A subset of the gene expression data provided by Iyer et al. (13) was used for this experiment. The full data show the response of human fibroblast to serum, using cDNA microarrays representing about 8,600 distinct human genes to observe the temporal program of transcription that underlies this response. DNA microarray hybridization was used to measure the temporal changes in mRNA levels of 8,613 human genes at 12 times, ranging from 15 min to 24 h after serum simulation. The subset of 517 genes that were chosen on the basis of substantial change in the expression by Iyer et al. was considered. The data containing normalized R/G ratios were obtained from **http://genome-www.stanford.edu/serum/data.html**.

ADSOM was applied to cluster this data set with different initial nodes such as 16, 20, 25, and 30. Repeated trials resulted in either 10 or 11 final clusters. The location of the final position vectors and the results of tree-based index for 16 and 20 initial nodes are shown in the *top* (*A* and *C*) and *bottom* (*B* and *D*) of Fig. 9, respectively. Figure 10 depicts the BIC scores for five different models using MCLUST for the human fibroblast data. As can be seen from Fig. 10, model-based clustering favors the EEE model, whose maximum BIC score is reached at 11 clusters. Note that ADSOM also detected 11 clusters in most cases. Similar number of clusters was obtained using hierarchical clustering by Iyer et al. (13). Interpretation of the correct number of clusters using hierarchical clustering is, however, user dependent.

## CONCLUSION

This paper shows that ADSOM gives a consistent final topology regardless of the initial topology. This topological flexibility of ADSOM provides credible information about the number of clusters in the data. ADSOM accomplishes both cluster visualization and data partitioning simultaneously without compromising the clustering accuracy. This particular feature of ADSOM is achieved by adapting its free parameters during the training process. In addition, in combination with hierarchical clustering, based on the tree-based index, it also accomplishes cluster validation reliably. Comparisons between ADSOM and a model-based clustering method showed that ADSOM has comparable or in some cases better performance.

In summary, the methods described in this paper offer two main advantages. First, ADSOM converges to a consistent number of groups regardless of the initial number of nodes. This is demonstrated by testing ADSOM on real-world gene expression data. Second, ADSOM can visually present the clusters while clustering the data. With the help of a tree-based index, the number of clusters is easily identified. The approaches eliminate the trial-and-error process as well as the heuristic validating process, thus saving significant computational time.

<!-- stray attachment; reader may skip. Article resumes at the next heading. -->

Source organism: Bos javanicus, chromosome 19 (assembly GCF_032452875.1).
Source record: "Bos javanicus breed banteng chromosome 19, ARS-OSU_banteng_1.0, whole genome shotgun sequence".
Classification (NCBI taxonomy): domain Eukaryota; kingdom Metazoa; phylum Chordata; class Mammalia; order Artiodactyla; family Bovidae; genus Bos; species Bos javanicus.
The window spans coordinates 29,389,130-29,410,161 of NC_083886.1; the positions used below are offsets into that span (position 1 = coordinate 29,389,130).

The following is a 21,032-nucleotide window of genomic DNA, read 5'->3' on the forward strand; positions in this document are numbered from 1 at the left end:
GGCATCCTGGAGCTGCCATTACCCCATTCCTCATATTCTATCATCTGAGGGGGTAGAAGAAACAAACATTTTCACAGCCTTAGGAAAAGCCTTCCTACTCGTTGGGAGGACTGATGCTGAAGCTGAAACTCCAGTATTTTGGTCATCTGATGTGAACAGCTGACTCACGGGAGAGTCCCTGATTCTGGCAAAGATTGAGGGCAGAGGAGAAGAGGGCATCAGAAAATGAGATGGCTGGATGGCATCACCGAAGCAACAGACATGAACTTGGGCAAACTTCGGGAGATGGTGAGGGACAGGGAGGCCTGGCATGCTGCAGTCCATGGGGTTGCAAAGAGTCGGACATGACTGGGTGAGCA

## APPENDIX

### Derivation of Updating Equations for ADSOMs

The nodes of DSOMs are represented not only by their weight vector but also by two-dimensional position vectors. Let node *j* be represented by an *N*-dimensional synaptic weight vector *w*_{j} and a two-dimensional position vector *p*_{j}. As described in Ref. 26, the updating formulas involved in DSOM for both vectors at epoch *k* are given in *Eqs. A1*–*A6* A1 A2 where A3 A4 A5 A6

In *Eqs. A5* and *A6*, there are several parameters such as *s _{x}*,

*s*, η

_{p}_{p}, and

*k*

_{max}, which mainly affect the movement of position vectors. In

*Eq. A2*,

*p*_{w}(

*k*) is the position vector corresponding to a winner weight at epoch

*k*;

*p*_{j}(

*k*) and

*p*_{j}(

*k*+ 1) are the old and new

*j*th position vectors, respectively; η

_{2}(

*k*,

*j*) and

*h*(

_{w}*k*,

*j*) are both positive scalars and are always less than 1. Let us define a new positive scalar Φ

_{j}(

*k*) as follows A7

In Fig. 11, OA, OB, and OC represent vectors *p*_{j}(*k*), *p*_{j}(*k* + 1), and *p*_{w}(*k*), respectively. According to *Eq. A2*, one can easily prove that points *A*, *B*, and *C* are located on a straight line. As shown in Fig. 11, the ratio between the length of vector *AB* and *AC*, which actually represents the vectors *p*_{j}(*k* + 1) − *p*_{j}(*k*) and *p*_{w}(*k*) − *p*_{j}(*k*), respectively, is Φ_{j}(*k*). So we can draw a conclusion that the larger Φ_{j}(*k*) is, the faster the *j*th position vector *p*_{j} moves toward *p*_{w}.